On the seller side of the scale, the team notes that property stock has increased and continues to increase. That means notably more competition for sellers and much more for buyers to choose from. “We are seeing a shift to a buyers’ market and sellers need to keep their price expectations in line with that,” say Serman and Pope.
Karen Lurie who operates in the full title sector, says that even suburbs like Bantry Bay and Fresnaye now see sales activity largely below the R15 million price band. She too cautions that buyers should not sit on the fence for too long. The average full title selling price for the Atlantic Seaboard as a whole currently stands at R14 261 434 and, while this is down from last year, it is 78% more than five years ago (2015), thus a clear demonstration of the investment value.
Seeff’s City Bowl full title sales team of Colette Jackson, Michele Apperley and Doris Ricketts, say they are noticing that sellers are using online portals and advertised listings to set their asking prices. “This is a recipe for failure. You need to use a proper market comparison based on actual sales. It is vital also that you work with an agency with a track record. You may not want to hear their advice, but remember that it comes with many years of hands-on experience,” say the agents.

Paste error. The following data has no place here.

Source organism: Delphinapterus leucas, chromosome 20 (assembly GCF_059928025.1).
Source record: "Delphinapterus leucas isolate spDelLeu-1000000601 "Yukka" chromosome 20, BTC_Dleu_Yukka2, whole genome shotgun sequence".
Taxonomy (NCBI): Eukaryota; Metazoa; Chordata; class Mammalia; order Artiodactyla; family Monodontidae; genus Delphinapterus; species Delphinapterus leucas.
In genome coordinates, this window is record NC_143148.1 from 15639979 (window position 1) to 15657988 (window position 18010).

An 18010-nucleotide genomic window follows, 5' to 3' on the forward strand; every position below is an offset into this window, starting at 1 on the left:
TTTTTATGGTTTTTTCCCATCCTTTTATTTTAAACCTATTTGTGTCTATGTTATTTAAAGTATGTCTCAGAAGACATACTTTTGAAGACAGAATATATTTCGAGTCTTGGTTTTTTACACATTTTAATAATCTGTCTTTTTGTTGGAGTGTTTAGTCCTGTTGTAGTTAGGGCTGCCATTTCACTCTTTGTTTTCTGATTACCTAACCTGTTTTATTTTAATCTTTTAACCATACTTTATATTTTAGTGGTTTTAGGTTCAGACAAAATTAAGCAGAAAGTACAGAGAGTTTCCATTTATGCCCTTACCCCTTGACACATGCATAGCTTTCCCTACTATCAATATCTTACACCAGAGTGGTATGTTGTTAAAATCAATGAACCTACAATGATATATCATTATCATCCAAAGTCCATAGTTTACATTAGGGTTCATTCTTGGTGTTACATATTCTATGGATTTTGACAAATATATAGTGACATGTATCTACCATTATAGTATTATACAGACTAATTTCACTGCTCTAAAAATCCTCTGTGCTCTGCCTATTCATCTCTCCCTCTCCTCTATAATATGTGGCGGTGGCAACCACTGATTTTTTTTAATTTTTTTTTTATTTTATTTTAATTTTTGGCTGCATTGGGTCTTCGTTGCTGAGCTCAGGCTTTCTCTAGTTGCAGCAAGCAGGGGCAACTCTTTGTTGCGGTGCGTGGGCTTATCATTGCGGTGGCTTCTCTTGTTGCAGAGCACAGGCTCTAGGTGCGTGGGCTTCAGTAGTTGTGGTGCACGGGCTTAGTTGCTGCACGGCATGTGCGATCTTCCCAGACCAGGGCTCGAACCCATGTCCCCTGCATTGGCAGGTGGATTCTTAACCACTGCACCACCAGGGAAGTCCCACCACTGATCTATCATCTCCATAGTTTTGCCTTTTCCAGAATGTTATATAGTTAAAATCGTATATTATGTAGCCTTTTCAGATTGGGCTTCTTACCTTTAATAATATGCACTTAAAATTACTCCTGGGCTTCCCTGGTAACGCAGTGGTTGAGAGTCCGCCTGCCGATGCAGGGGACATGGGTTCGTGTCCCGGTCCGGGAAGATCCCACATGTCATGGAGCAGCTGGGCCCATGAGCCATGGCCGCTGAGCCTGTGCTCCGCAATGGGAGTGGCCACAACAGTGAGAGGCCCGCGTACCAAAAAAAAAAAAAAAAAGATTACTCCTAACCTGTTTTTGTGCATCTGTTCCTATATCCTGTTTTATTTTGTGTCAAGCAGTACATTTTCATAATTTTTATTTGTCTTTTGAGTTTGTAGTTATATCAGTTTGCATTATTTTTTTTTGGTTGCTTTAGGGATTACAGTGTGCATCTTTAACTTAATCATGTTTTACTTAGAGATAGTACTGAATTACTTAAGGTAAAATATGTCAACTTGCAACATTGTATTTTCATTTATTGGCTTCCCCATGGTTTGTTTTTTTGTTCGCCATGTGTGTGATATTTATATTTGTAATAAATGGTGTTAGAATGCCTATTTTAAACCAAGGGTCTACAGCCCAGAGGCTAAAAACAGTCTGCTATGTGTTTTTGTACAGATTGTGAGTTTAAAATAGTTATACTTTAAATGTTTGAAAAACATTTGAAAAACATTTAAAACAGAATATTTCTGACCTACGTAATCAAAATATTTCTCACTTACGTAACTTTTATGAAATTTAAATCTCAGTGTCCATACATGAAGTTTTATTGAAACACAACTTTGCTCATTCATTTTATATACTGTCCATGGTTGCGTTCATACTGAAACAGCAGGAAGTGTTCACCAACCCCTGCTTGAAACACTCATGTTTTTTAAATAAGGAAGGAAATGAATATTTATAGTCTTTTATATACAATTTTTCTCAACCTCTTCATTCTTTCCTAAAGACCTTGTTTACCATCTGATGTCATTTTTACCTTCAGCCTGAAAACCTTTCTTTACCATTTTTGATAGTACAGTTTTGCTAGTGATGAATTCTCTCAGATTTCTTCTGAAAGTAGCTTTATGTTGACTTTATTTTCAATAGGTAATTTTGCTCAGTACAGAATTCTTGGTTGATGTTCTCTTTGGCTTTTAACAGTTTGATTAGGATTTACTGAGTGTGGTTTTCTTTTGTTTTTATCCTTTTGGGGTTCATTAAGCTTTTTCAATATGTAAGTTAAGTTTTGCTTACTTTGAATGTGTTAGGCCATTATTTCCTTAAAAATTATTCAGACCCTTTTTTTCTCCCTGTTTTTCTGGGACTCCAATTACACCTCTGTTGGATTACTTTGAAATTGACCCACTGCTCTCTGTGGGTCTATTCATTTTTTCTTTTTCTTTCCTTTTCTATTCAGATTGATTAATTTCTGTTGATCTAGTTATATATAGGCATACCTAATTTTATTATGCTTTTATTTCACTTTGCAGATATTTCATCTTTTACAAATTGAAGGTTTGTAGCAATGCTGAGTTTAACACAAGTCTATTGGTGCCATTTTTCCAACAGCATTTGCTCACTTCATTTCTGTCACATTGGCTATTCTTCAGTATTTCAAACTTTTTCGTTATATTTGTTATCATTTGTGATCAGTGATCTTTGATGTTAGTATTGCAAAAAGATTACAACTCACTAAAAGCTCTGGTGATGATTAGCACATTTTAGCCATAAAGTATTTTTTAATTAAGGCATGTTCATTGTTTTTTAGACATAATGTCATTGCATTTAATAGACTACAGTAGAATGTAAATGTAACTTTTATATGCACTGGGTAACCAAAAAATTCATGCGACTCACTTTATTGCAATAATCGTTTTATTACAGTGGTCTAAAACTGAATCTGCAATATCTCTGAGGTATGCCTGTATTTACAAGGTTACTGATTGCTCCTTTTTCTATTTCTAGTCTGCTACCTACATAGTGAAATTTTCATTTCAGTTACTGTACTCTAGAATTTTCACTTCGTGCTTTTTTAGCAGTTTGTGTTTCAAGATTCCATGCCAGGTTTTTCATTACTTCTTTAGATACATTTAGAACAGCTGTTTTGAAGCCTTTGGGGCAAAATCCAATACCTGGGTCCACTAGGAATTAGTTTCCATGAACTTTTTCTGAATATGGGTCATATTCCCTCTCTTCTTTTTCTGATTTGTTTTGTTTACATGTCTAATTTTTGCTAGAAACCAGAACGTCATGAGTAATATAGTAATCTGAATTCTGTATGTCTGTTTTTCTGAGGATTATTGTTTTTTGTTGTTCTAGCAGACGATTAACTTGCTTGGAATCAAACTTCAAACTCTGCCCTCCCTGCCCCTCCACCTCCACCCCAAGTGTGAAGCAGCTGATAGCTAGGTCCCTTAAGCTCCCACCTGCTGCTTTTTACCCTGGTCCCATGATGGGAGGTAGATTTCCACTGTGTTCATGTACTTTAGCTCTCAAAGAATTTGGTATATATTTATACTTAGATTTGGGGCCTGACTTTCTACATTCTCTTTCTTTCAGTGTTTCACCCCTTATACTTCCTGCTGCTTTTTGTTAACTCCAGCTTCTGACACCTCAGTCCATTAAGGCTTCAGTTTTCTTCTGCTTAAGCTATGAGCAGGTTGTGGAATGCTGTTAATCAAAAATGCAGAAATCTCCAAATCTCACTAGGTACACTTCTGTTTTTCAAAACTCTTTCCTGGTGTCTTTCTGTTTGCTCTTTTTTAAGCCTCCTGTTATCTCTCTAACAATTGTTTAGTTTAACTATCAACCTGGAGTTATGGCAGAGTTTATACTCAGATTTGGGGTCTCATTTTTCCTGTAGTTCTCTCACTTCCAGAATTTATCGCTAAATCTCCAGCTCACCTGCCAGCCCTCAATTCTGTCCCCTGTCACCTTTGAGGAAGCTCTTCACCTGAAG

The team also recommends that buyers not be put off by high asking prices. Put in an offer. Sometimes, when confronted with the reality of prices, the sellers may just accept. They also note that the R5 million to R15 million price band remains the most active, and sound a similar caution to buyers not to hesitate. The current full title selling price for the City Bowl, which stands at R6 922 625, is 118% higher compared to 2012, thus more than double in just five years.
Bryan Ginsburg and Hilary Biccari, Atlantic Seaboard sectional title agents, say they have seen a shift to a buyers’ market below the R3 million price range. In the Sea Point and Green Point areas, for example, the number of units sold is down by 23% from last year. Sellers should be wary of agents who are promising high prices as the data simply does not support that.
Mauerberger and Sher advise buyers to also take care not to overpay. Rather, work with reputable agents who hold correctly-priced mandates and can assist in closing a deal at a market-related price in the current economic environment.
On a final note, Rautenbach says that regardless of the state of the market, smart sellers, buyers and agents will always find a way through. Sellers need to take note of the slowing month-on-month trend. The FNB National House Price Index for September, for example, rose by just 4.1% while inflation has spiked to 5.1%.
“We are getting ready for the annual influx of visitors to the city and expect many to take the time to look into investing in property. For serious sellers, there is still time to make a good deal, but perhaps not for that much longer,” she says.